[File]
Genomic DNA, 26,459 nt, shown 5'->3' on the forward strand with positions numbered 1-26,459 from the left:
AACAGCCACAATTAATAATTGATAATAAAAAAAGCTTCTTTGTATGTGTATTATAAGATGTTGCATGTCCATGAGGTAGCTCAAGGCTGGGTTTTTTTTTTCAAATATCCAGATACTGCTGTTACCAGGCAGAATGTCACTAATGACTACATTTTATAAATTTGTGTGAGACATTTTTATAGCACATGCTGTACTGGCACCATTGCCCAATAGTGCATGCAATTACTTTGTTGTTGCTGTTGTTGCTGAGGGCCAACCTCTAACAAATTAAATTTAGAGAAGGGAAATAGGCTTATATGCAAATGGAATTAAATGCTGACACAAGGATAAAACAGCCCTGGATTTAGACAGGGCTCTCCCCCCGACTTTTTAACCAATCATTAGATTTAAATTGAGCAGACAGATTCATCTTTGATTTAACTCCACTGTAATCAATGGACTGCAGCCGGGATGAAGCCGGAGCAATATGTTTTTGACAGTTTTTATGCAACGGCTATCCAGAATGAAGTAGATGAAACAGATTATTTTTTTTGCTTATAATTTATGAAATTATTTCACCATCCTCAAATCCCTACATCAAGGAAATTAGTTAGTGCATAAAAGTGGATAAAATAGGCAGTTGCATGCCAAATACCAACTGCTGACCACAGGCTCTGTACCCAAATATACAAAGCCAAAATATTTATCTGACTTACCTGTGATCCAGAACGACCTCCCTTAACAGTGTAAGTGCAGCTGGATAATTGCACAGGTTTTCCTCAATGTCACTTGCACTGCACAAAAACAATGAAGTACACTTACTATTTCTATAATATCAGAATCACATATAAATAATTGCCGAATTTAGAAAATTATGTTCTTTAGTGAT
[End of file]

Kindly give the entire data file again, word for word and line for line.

Genomic DNA, 26,459 nt, shown 5'->3' on the forward strand with positions numbered 1-26,459 from the left:
AACAGCCACAATTAATAATTGATAATAAAAAAAGCTTCTTTGTATGTGTATTATAAGATGTTGCATGTCCATGAGGTAGCTCAAGGCTGGGTTTTTTTTTTCAAATATCCAGATACTGCTGTTACCAGGCAGAATGTCACTAATGACTACATTTTATAAATTTGTGTGAGACATTTTTATAGCACATGCTGTACTGGCACCATTGCCCAATAGTGCATGCAATTACTTTGTTGTTGCTGTTGTTGCTGAGGGCCAACCTCTAACAAATTAAATTTAGAGAAGGGAAATAGGCTTATATGCAAATGGAATTAAATGCTGACACAAGGATAAAACAGCCCTGGATTTAGACAGGGCTCTCCCCCCGACTTTTTAACCAATCATTAGATTTAAATTGAGCAGACAGATTCATCTTTGATTTAACTCCACTGTAATCAATGGACTGCAGCCGGGATGAAGCCGGAGCAATATGTTTTTGACAGTTTTTATGCAACGGCTATCCAGAATGAAGTAGATGAAACAGATTATTTTTTTTGCTTATAATTTATGAAATTATTTCACCATCCTCAAATCCCTACATCAAGGAAATTAGTTAGTGCATAAAAGTGGATAAAATAGGCAGTTGCATGCCAAATACCAACTGCTGACCACAGGCTCTGTACCCAAATATACAAAGCCAAAATATTTATCTGACTTACCTGTGATCCAGAACGACCTCCCTTAACAGTGTAAGTGCAGCTGGATAATTGCACAGGTTTTCCTCAATGTCACTTGCACTGCACAAAAACAATGAAGTACACTTACTATTTCTATAATATCAGAATCACATATAAATAATTGCCGAATTTAGAAAATTATGTTCTTTAGTGAT